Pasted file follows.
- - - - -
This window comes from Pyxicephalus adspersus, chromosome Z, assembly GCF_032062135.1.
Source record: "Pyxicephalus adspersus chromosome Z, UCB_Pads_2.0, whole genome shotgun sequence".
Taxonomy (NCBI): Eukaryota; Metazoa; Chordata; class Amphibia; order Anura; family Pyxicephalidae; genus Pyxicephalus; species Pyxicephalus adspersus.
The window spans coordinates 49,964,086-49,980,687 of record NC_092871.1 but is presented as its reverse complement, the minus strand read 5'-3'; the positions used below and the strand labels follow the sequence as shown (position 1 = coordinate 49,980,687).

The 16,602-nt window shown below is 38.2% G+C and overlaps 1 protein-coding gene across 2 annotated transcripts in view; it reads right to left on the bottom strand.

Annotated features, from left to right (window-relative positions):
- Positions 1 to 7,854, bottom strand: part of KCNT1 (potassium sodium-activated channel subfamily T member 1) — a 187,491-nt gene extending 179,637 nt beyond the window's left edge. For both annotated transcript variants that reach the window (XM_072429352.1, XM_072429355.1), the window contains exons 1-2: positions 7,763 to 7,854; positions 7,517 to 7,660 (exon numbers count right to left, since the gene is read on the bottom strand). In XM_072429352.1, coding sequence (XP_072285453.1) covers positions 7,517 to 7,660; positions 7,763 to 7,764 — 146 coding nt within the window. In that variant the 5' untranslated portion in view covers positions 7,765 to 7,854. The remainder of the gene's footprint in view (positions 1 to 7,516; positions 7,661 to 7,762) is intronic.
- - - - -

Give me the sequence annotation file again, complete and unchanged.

This window comes from Pyxicephalus adspersus, chromosome Z, assembly GCF_032062135.1.
Source record: "Pyxicephalus adspersus chromosome Z, UCB_Pads_2.0, whole genome shotgun sequence".
Taxonomy (NCBI): Eukaryota; Metazoa; Chordata; class Amphibia; order Anura; family Pyxicephalidae; genus Pyxicephalus; species Pyxicephalus adspersus.
The window spans coordinates 49,964,086-49,980,687 of record NC_092871.1 but is presented as its reverse complement, the minus strand read 5'-3'; the positions used below and the strand labels follow the sequence as shown (position 1 = coordinate 49,980,687).

The 16,602-nt window shown below is 38.2% G+C and overlaps 1 protein-coding gene across 2 annotated transcripts in view; it reads right to left on the bottom strand.

Annotated features, from left to right (window-relative positions):
- Positions 1 to 7,854, bottom strand: part of KCNT1 (potassium sodium-activated channel subfamily T member 1) — a 187,491-nt gene extending 179,637 nt beyond the window's left edge. For both annotated transcript variants that reach the window (XM_072429352.1, XM_072429355.1), the window contains exons 1-2: positions 7,763 to 7,854; positions 7,517 to 7,660 (exon numbers count right to left, since the gene is read on the bottom strand). In XM_072429352.1, coding sequence (XP_072285453.1) covers positions 7,517 to 7,660; positions 7,763 to 7,764 — 146 coding nt within the window. In that variant the 5' untranslated portion in view covers positions 7,765 to 7,854. The remainder of the gene's footprint in view (positions 1 to 7,516; positions 7,661 to 7,762) is intronic.